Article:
And we are once again holding our Food Literacy Treasure Hunt to enrich your knowledge of food and gardening. The description of each garden in this guidebook contains a clue to something edible or medicinal in that garden. When you have found the answer for each clue, write it into your guidebook in the space provided. Once you have found at least five answers, you can leave your guidebook at the last garden you visit. We’ll be collecting these and drawing for prizes: a $60 gift certificate from Sunshine Organics/Ecossentials, a $40 gift certificate from Springtime Nursery, and a $20 gift certificate from Mother Nature. (Write your name and contact info somewhere on your guidebook, so we can find you!) If you don’t want to hand in this guidebook, you can find an entry form in each garden where you stamp your guidebook.

Thanks in advance to all the gardeners and people who put this year’s tour together – enjoy!

This blog isn’t getting the attention it deserves, and that’s probably because I have another personal blog, Slow Coast, to which I post almost weekly. (I’ve put myself on an every-eight-day deadline.)

This week’s post, “Why don’t we have a local food incubator?”, concerns an idea that has come up time and again since I’ve been coordinating the Powell River Food Security Project. We have all kinds of produce in the summertime and fall, but very little local food available during the cool wet months. many people have preserved or revived the traditional skills of food preservation, but many have lost those skills or never learned the in the first place.

It seems to me that we need to work towards this, and probably from a few different angles. We have the skills, materials, and facilities. We just need to put them together to support individuals and small businesses to help us feed ourselves throughout the year.

Anyway, take a look at the Slow Coast post and the Ecowatch post that it links to. Any thoughts? Leave a comment.

Had the last meeting of the year last night, and (I think) the first meeting of the second year of meetings… meaning, if I remember rightly, that the first meeting ever was in December 2007, back when we had no name for these monthly gatherings.

About 8 people showed up, which is not bad for a December evening. The food was great: a delicious curry and rice, some mashed (local) potatoes with parsley & smoked salmon, deviled backyard (illegal!) eggs, and yummy shortbread and other treats for dessert.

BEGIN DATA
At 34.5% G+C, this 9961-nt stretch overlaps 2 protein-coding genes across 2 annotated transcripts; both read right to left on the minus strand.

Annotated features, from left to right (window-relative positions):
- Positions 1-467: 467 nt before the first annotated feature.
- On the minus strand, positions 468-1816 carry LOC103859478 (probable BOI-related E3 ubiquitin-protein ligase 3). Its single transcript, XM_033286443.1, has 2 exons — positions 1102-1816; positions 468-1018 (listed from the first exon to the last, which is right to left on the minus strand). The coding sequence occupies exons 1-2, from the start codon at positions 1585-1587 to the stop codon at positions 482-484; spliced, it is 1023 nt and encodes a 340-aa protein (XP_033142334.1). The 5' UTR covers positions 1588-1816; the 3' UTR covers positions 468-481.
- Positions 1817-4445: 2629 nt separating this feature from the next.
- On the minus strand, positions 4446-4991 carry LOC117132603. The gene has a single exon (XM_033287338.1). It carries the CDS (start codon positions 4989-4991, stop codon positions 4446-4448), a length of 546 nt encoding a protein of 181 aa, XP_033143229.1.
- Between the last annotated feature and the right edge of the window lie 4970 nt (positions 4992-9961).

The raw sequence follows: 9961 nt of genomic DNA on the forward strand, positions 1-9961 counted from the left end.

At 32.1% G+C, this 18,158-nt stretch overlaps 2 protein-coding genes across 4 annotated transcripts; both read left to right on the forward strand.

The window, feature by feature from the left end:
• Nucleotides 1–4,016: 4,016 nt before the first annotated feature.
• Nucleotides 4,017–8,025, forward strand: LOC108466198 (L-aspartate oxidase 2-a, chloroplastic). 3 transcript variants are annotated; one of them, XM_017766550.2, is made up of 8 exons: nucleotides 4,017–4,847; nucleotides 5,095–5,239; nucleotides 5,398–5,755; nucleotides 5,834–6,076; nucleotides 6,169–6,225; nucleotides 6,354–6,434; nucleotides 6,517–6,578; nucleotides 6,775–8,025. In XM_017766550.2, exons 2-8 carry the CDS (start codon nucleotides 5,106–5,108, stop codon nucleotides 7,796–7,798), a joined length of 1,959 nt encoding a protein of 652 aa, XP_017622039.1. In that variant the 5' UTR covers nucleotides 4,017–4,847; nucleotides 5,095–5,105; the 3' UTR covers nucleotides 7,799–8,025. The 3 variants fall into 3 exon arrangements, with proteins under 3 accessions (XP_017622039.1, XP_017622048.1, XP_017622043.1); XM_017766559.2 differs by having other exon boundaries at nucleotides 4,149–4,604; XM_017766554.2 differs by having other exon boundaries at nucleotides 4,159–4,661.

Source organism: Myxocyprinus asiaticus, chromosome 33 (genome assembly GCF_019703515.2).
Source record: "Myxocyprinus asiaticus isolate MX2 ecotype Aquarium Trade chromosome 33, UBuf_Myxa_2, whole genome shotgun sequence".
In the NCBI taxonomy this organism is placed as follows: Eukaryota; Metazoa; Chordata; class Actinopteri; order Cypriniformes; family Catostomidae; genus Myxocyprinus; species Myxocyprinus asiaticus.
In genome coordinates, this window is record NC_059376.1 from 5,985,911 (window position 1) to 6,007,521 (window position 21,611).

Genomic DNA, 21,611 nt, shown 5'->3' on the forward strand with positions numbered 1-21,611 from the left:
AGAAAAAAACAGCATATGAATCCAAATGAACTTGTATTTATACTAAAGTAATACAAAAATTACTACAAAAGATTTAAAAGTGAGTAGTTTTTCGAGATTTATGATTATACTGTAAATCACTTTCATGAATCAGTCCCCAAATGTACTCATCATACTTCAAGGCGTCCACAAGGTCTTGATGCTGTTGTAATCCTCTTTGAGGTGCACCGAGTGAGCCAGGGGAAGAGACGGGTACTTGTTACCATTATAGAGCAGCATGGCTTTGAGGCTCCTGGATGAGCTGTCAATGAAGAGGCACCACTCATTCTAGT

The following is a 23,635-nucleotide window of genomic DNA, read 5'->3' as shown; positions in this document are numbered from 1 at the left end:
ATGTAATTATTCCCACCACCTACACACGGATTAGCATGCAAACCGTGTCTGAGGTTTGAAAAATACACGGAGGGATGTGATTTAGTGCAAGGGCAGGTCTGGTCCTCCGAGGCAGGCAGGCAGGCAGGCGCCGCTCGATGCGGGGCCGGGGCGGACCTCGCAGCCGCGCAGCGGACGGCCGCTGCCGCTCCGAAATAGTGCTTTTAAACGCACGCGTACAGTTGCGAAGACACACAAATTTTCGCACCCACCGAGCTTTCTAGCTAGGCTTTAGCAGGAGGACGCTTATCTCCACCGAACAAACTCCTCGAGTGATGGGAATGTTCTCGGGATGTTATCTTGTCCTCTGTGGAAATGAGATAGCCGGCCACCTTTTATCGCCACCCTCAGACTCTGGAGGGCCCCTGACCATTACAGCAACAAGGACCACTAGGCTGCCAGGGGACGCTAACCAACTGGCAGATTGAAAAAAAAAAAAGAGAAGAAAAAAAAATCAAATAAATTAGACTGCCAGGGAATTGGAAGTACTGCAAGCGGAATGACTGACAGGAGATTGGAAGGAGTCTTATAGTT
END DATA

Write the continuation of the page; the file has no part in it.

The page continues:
Conversation was, as always, fairly free-wheeling. But we did do a go-round and give everyone a chance to talk about what they’re up to, what’s going on in the garden, and all that good stuff. I handed out copies of the first draft of the seed-saving plan and we talked about that. I’m pretty certain that this is a project that will really spark people’s imaginations and lead to good conversations about the importance of local seed-saving, the fragility of the global food supply, backyard gardening in hard times, and all sorts of other topics near and dear to the heart of the Kale Force.

For anyone interested in getting more involved, the seed-saving project — which badly needs a jazzy name — has a blog. There’s not a huge amount of information there now, but this is the place on the web where we will be creating and following this local project, answering questions, sharing information and results, and all that.

See you in the new year!

Well, it’s been while since I’ve posted to this blog. But we had a good meeting of the Kale Force this week. A dozen people showed up, shared some good food, and talked about the usual good stuff: growing more food, eating more food, and working towards a proper local food economy.

The special guest for this month was Wendy Devlin, who very kindly agreed to come out and talk to us about saving seeds. She ran down some of the good reasons to do so, and helped us get our heads around how to get started saving seeds. It looks as though we’ll have a follow-up meeting in September to go out to her place and do some hands-on seed-saving.

I reported to the group on the demonstration garden project up in Sliammon. I’m working with some folks up there to set up a little garden in the front area of the Ahms Tah Ow School. On July 21, we are holding a public consultation meeting to give people in the community an opportunity to offer their ideas and advice.

I also reported briefly on our little effort to start a cooperative for the purpose of increasing local food production. So far we’ve been thinking about urban farming, maybe creating a small farm or network of backyards in the city, and using that as a way of producing food which can be distributed through a CSA or to the Open Air Market, or some other way of getting the food to where it is needed. It’s early days yet, but we have a core group of people working away at it and I hope that we’ll come up with something good in a few months.

Doug Brown asked about the by-laws regulating animals in the City of Powell River, and I agreed to pursue that. More details to come soon.